“Our machine gunner was almost getting crazy because he was shooting at them. And he said, ‘I know I shot him, but he doesn’t fall.’ And then after some time, when he maybe bleeds out, so he just falls down…They’re climbing above the corpse of their friends, stepping on them…it’s very, very likely that they are getting some drugs before the attack…The problem was that they went around us. And that’s how they surrounded us. They came from the other side. We didn’t expect them to come from there. We were shooting until the last bullet, so we threw all the grenades we had and left only me and a few guys. We were helpless in that situation.”

Andriy further added that “As we can see, now, this guy (our President Zelenskyy) is really the leader of the free world, at the moment, on our planet. This is the war for freedom. It’s not even the war between Ukraine and Russia. This is a war between a regime and democracy.”

Susan J. Wolfson respectfully observed for The Atlantic magazine on June 18, 2022, that, “Volodymyr Zelensky…brings it all together as the genuine…hero of our times…He has inspired his people…He has caught our imagination, our mind and heart, as a freedom fighter…(who) can draw thousands, perhaps millions to think about his cause. This is a battle in which Volodymyr Zelensky…has already secured his glory.”

A Wagner Group deserter claimed the inmates were formed into assault groups that he described as “meat,” and that 90 percent of them died in combat. The U.S. government agreed on January 5, 2023, that 90 percent of Wagner battlefield casualties were inmates. On the positive side, for the Russians, the first surviving batch of ex-convicts who had completed their six-month tour of duty was finally released in January 2023. A mere two dozen of them were pardoned from prison, as promised, and told to “go home, don’t do drugs, don’t rape women,” and don’t do anything that might land them in prison again.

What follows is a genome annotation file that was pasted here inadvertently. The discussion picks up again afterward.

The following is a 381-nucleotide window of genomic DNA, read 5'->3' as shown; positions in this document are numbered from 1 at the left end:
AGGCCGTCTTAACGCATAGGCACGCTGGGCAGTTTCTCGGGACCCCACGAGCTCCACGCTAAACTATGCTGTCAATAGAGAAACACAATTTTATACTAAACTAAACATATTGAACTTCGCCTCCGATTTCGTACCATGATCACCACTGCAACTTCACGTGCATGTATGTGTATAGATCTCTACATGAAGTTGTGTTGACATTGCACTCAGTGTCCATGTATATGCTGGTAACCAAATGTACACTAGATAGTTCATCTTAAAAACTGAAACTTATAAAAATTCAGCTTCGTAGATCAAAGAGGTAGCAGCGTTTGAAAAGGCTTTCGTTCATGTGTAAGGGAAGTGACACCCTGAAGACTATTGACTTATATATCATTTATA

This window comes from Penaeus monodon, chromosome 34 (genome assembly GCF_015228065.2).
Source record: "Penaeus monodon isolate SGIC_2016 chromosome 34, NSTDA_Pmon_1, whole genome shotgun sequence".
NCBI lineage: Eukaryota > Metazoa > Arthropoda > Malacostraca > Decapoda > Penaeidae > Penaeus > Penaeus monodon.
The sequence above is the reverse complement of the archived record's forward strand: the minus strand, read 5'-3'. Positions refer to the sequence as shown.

Due to the Wagner Group’s failure to make significant advances in Bakhmut, however, group founder Yevgeny Prigozhin has found himself suddenly out of favor with Vladimir Putin, especially since his political ambitions have come to light. Joana de Deus Pereira, a senior research fellow at the Royal United Services Institute (RUSI), a British think tank, said, “He sees himself as a defense minister or someone with a high profile inside the Kremlin…to be rewarded for what he has been doing for the country.

“He wants to be recognized for his feats, but if he said he has political aspirations, that moment he would be killed. He desperately wants to be seen as a hero. Once he is, he has Russian public opinion validation. So, he needs to become not only a tool of war, but the hero.” The tenuous relationship between Prigozhin and Putin began to unravel when Prigozhin recently started representing himself as both a military solution for the “special military operation” and as a political solution. Politics was Putin’s exclusive arena.